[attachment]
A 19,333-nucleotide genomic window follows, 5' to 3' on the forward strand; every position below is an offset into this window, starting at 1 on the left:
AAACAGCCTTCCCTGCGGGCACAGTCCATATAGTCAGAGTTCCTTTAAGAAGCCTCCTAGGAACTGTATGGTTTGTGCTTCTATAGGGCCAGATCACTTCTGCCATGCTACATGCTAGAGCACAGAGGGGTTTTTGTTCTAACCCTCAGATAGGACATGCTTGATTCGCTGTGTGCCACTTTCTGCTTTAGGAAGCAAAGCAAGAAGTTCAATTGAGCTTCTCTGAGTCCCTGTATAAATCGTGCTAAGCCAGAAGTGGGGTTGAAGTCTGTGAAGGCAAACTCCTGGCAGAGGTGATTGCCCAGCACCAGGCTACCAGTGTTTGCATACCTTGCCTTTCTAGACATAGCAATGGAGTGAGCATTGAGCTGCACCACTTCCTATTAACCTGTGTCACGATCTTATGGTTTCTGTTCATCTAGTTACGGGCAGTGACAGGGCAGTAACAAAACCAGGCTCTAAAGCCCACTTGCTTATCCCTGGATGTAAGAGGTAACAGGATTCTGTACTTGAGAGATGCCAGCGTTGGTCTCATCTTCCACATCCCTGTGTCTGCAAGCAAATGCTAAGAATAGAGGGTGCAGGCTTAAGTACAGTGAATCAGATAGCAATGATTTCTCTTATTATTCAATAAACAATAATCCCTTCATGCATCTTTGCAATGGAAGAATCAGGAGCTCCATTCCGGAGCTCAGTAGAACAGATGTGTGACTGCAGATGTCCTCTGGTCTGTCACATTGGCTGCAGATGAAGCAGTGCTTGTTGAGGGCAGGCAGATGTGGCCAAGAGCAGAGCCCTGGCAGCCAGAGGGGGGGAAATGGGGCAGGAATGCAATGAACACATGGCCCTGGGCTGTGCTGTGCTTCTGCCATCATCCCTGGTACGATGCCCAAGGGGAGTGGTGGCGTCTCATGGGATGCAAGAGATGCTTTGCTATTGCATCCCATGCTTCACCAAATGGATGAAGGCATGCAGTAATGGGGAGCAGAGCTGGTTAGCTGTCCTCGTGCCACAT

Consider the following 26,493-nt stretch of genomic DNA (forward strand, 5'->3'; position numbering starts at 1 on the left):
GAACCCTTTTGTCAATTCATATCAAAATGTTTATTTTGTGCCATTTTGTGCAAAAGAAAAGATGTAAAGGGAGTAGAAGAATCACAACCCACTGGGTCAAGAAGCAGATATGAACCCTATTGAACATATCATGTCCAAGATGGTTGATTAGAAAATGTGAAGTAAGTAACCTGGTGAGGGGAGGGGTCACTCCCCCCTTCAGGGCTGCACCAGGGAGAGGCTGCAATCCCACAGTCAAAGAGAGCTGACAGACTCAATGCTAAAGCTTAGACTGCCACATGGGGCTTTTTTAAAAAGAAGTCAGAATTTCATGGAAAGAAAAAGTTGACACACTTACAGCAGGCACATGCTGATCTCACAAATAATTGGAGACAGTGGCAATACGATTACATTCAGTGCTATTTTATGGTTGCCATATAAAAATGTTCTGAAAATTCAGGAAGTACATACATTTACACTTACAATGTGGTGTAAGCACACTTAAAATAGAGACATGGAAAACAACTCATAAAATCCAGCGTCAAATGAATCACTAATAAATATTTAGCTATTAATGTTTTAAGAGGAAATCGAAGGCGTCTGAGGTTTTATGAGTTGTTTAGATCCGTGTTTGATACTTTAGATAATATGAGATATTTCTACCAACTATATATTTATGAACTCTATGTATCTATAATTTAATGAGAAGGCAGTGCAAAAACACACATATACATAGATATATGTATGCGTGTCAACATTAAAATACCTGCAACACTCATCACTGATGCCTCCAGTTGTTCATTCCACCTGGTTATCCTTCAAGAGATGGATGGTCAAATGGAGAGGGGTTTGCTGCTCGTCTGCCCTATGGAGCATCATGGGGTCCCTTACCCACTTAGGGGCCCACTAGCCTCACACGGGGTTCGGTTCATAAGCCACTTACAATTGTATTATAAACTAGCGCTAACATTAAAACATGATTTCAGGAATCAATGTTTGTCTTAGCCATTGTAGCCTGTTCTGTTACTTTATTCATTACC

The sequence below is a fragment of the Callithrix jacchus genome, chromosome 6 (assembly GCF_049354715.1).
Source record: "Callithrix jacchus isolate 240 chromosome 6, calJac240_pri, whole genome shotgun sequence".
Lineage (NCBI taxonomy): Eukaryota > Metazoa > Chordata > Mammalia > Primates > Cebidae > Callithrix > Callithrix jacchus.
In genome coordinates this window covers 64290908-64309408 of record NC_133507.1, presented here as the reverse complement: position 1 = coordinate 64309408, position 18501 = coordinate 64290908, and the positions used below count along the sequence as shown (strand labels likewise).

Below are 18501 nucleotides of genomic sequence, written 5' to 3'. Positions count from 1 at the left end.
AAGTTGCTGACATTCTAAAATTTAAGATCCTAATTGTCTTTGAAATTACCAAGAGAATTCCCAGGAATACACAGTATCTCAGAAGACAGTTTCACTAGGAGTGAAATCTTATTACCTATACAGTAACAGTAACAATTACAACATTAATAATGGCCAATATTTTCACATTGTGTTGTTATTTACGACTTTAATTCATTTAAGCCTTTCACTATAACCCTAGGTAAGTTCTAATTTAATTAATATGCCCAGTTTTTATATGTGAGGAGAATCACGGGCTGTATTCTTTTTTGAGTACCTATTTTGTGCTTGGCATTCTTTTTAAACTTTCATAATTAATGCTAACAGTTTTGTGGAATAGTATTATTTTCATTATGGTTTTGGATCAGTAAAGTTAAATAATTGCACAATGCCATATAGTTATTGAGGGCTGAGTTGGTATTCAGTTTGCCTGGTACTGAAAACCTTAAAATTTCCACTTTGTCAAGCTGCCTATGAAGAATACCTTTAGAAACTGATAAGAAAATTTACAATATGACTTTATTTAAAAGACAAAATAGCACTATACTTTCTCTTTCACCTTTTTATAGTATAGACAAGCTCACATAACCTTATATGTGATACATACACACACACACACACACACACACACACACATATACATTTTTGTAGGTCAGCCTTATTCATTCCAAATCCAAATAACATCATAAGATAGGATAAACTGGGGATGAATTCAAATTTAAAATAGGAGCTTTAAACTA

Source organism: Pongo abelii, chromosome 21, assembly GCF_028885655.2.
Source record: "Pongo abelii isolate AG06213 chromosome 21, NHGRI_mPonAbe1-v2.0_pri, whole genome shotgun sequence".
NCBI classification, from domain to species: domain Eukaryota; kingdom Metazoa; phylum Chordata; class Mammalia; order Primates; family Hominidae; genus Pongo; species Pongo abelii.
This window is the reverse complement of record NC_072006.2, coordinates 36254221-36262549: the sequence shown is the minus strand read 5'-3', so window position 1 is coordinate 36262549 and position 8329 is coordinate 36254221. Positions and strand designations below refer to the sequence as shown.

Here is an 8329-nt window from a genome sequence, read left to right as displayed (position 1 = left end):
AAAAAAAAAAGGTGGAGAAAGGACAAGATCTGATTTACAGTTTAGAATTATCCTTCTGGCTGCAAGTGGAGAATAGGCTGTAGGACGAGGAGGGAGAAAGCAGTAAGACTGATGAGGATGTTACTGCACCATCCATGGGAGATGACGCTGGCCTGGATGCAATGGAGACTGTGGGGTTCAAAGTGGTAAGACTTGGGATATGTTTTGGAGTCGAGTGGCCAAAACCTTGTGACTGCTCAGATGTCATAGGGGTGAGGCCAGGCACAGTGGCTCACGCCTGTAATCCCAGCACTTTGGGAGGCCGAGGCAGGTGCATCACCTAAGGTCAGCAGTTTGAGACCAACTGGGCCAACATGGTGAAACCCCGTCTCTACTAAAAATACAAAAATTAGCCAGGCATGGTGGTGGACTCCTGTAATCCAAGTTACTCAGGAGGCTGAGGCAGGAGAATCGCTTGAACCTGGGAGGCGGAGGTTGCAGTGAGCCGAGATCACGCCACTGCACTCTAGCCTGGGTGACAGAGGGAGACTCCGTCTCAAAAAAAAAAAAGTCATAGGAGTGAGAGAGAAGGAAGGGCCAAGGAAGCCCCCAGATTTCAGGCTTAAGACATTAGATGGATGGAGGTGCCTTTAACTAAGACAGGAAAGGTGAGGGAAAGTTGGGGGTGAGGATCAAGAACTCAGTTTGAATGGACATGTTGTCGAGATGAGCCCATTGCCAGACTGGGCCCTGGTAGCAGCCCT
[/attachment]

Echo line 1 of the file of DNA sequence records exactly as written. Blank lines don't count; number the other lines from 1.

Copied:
A 19,333-nucleotide genomic window follows, 5' to 3' on the forward strand; every position below is an offset into this window, starting at 1 on the left: